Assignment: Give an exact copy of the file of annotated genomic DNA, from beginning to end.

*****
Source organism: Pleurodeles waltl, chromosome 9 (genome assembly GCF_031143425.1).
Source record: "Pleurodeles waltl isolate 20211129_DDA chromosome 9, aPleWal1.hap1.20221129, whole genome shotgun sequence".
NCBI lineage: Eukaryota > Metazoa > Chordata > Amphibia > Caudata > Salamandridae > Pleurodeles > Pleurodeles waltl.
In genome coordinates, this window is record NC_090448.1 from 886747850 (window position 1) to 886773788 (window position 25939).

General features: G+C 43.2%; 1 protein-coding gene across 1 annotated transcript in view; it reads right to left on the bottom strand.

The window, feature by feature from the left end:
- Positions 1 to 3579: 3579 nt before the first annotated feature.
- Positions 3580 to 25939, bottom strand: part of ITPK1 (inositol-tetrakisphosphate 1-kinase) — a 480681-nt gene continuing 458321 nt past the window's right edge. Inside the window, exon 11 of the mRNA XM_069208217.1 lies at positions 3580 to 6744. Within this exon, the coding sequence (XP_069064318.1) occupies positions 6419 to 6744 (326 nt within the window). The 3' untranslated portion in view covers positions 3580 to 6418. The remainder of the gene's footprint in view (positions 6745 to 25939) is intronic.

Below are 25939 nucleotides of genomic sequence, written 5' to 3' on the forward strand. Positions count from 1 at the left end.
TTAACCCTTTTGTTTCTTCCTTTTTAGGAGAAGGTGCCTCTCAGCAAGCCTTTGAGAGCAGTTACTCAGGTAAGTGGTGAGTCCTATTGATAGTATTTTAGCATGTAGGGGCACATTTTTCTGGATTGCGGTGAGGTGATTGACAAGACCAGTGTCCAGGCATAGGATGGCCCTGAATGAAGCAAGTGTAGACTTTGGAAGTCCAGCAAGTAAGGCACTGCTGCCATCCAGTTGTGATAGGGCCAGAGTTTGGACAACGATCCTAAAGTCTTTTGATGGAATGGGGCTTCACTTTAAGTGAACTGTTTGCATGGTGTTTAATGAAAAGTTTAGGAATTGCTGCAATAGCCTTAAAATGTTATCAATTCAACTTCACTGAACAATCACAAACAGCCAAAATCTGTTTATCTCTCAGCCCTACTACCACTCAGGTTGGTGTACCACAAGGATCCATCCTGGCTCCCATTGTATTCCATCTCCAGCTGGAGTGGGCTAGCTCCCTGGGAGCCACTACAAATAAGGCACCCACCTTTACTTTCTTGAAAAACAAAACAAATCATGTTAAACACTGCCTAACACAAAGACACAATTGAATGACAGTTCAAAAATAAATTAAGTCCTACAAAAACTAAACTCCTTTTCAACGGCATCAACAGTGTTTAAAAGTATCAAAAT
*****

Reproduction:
Source organism: Pleurodeles waltl, chromosome 9 (genome assembly GCF_031143425.1).
Source record: "Pleurodeles waltl isolate 20211129_DDA chromosome 9, aPleWal1.hap1.20221129, whole genome shotgun sequence".
NCBI lineage: Eukaryota > Metazoa > Chordata > Amphibia > Caudata > Salamandridae > Pleurodeles > Pleurodeles waltl.
In genome coordinates, this window is record NC_090448.1 from 886747850 (window position 1) to 886773788 (window position 25939).

General features: G+C 43.2%; 1 protein-coding gene across 1 annotated transcript in view; it reads right to left on the bottom strand.

The window, feature by feature from the left end:
- Positions 1 to 3579: 3579 nt before the first annotated feature.
- Positions 3580 to 25939, bottom strand: part of ITPK1 (inositol-tetrakisphosphate 1-kinase) — a 480681-nt gene continuing 458321 nt past the window's right edge. Inside the window, exon 11 of the mRNA XM_069208217.1 lies at positions 3580 to 6744. Within this exon, the coding sequence (XP_069064318.1) occupies positions 6419 to 6744 (326 nt within the window). The 3' untranslated portion in view covers positions 3580 to 6418. The remainder of the gene's footprint in view (positions 6745 to 25939) is intronic.

Below are 25939 nucleotides of genomic sequence, written 5' to 3' on the forward strand. Positions count from 1 at the left end.
TTAACCCTTTTGTTTCTTCCTTTTTAGGAGAAGGTGCCTCTCAGCAAGCCTTTGAGAGCAGTTACTCAGGTAAGTGGTGAGTCCTATTGATAGTATTTTAGCATGTAGGGGCACATTTTTCTGGATTGCGGTGAGGTGATTGACAAGACCAGTGTCCAGGCATAGGATGGCCCTGAATGAAGCAAGTGTAGACTTTGGAAGTCCAGCAAGTAAGGCACTGCTGCCATCCAGTTGTGATAGGGCCAGAGTTTGGACAACGATCCTAAAGTCTTTTGATGGAATGGGGCTTCACTTTAAGTGAACTGTTTGCATGGTGTTTAATGAAAAGTTTAGGAATTGCTGCAATAGCCTTAAAATGTTATCAATTCAACTTCACTGAACAATCACAAACAGCCAAAATCTGTTTATCTCTCAGCCCTACTACCACTCAGGTTGGTGTACCACAAGGATCCATCCTGGCTCCCATTGTATTCCATCTCCAGCTGGAGTGGGCTAGCTCCCTGGGAGCCACTACAAATAAGGCACCCACCTTTACTTTCTTGAAAAACAAAACAAATCATGTTAAACACTGCCTAACACAAAGACACAATTGAATGACAGTTCAAAAATAAATTAAGTCCTACAAAAACTAAACTCCTTTTCAACGGCATCAACAGTGTTTAAAAGTATCAAAAT